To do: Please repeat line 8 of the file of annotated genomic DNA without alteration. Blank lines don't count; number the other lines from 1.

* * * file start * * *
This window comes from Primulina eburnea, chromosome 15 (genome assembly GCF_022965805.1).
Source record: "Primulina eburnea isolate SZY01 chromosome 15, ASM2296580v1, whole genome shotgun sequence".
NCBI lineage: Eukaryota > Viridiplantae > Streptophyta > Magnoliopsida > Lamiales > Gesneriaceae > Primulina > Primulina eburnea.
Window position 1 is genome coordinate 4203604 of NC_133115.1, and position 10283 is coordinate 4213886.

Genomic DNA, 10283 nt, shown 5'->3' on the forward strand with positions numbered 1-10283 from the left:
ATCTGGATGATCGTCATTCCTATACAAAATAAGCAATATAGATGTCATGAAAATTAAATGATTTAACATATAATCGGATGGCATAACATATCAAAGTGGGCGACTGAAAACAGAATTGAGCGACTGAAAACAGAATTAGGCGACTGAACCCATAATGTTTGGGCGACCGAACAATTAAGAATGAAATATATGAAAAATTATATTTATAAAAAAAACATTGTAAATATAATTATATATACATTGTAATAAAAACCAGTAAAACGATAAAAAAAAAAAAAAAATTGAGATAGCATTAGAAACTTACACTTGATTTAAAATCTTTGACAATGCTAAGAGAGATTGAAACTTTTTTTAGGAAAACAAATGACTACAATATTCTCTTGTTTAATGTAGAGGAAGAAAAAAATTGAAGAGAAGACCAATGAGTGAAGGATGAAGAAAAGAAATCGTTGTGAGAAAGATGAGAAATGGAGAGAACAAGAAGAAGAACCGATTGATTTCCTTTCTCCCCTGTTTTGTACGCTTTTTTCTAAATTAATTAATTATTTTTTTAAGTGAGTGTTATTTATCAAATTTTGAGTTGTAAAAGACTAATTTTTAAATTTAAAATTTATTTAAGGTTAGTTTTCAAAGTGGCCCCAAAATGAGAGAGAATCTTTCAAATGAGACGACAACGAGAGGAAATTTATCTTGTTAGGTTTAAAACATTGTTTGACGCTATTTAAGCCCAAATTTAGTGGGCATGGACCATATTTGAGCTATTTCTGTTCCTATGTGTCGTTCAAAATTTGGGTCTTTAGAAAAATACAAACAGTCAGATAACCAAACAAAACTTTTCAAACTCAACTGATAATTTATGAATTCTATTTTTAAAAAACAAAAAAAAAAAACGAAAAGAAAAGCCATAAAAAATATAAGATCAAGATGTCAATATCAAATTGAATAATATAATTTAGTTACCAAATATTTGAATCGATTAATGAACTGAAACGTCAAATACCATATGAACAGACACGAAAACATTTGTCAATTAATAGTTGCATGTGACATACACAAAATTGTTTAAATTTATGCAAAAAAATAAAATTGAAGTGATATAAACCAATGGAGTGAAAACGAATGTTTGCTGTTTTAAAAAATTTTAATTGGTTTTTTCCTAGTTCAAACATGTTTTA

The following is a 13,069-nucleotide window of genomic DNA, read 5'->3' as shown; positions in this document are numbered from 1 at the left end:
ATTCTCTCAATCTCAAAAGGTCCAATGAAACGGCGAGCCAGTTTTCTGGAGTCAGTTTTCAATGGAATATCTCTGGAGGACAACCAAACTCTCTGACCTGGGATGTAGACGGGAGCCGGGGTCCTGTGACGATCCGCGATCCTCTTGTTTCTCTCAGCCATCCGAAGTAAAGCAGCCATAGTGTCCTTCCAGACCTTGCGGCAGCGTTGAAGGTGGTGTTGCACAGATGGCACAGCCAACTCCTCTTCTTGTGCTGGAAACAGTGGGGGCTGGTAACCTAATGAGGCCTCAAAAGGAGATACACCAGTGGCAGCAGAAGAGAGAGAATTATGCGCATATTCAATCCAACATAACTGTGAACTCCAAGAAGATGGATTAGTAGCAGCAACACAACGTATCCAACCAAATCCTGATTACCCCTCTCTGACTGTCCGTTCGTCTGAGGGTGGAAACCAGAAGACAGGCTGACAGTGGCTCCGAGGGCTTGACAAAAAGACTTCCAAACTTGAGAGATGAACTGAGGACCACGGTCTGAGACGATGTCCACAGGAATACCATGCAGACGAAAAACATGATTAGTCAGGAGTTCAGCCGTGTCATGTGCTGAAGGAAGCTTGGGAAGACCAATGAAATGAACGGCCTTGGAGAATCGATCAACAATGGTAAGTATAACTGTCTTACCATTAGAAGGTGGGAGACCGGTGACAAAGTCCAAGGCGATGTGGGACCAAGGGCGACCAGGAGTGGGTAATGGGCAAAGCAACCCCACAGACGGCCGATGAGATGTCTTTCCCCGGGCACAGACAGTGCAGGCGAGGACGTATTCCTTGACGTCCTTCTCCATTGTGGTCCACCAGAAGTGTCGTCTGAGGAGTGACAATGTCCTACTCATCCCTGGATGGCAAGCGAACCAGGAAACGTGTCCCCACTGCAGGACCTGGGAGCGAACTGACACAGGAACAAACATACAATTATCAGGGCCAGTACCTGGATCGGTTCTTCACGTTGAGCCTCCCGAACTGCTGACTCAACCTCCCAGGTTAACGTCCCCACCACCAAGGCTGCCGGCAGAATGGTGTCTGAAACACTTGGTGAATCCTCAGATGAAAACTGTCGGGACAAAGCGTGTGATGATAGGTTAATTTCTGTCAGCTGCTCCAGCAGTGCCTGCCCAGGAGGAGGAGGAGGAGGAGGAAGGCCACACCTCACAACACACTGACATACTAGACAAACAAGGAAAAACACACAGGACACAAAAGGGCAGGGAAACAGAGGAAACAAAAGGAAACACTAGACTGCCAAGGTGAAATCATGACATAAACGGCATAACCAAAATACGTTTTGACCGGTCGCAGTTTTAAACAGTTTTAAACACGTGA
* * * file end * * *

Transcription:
ATTCTCTCAATCTCAAAAGGTCCAATGAAACGGCGAGCCAGTTTTCTGGAGTCAGTTTTCAATGGAATATCTCTGGAGGACAACCAAACTCTCTGACCTGGGATGTAGACGGGAGCCGGGGTCCTGTGACGATCCGCGATCCTCTTGTTTCTCTCAGCCATCCGAAGTAAAGCAGCCATAGTGTCCTTCCAGACCTTGCGGCAGCGTTGAAGGTGGTGTTGCACAGATGGCACAGCCAACTCCTCTTCTTGTGCTGGAAACAGTGGGGGCTGGTAACCTAATGAGGCCTCAAAAGGAGATACACCAGTGGCAGCAGAAGAGAGAGAATTATGCGCATATTCAATCCAACATAACTGTGAACTCCAAGAAGATGGATTAGTAGCAGCAACACAACGTATCCAACCAAATCCTGATTACCCCTCTCTGACTGTCCGTTCGTCTGAGGGTGGAAACCAGAAGACAGGCTGACAGTGGCTCCGAGGGCTTGACAAAAAGACTTCCAAACTTGAGAGATGAACTGAGGACCACGGTCTGAGACGATGTCCACAGGAATACCATGCAGACGAAAAACATGATTAGTCAGGAGTTCAGCCGTGTCATGTGCTGAAGGAAGCTTGGGAAGACCAATGAAATGAACGGCCTTGGAGAATCGATCAACAATGGTAAGTATAACTGTCTTACCATTAGAAGGTGGGAGACCGGTGACAAAGTCCAAGGCGATGTGGGACCAAGGGCGACCAGGAGTGGGTAATGGGCAAAGCAACCCCACAGACGGCCGATGAGATGTCTTTCCCCGGGCACAGACAGTGCAGGCGAGGACGTATTCCTTGACGTCCTTCTCCATTGTGGTCCACCAGAAGTGTCGTCTGAGGAGTGACAATGTCCTACTCATCCCTGGATGGCAAGCGAACCAGGAAACGTGTCCCCACTGCAGGACCTGGGAGCGAACTGACACAGGAACAAACATACAATTATCAGGGCCAGTACCTGGATCGGTTCTTCACGTTGAGCCTCCCGAACTGCTGACTCAACCTCCCAGGTTAACGTCCCCACCACCAAGGCTGCCGGCAGAATGGTGTCTGAAACACTTGGTGAATCCTCAGATGAAAACTGTCGGGACAAAGCGTGTGATGATAGGTTAATTTCTGTCAGCTGCTCCAGCAGTGCCTGCCCAGGAGGAGGAGGAGGAGGAGGAAGGCCACACCTCACAACACACTGACATACTAGACAAACAAGGAAAAACACACAGGACACAAAAGGGCAGGGAAACAGAGGAAACAAAAGGAAACACTAGACTGCCAAGGTGAAATCATGACATAAACGGCATAACCAAAATACGTTTTGACCGGTCGCAGTTTTAAACAGTTTTAAACACGTGA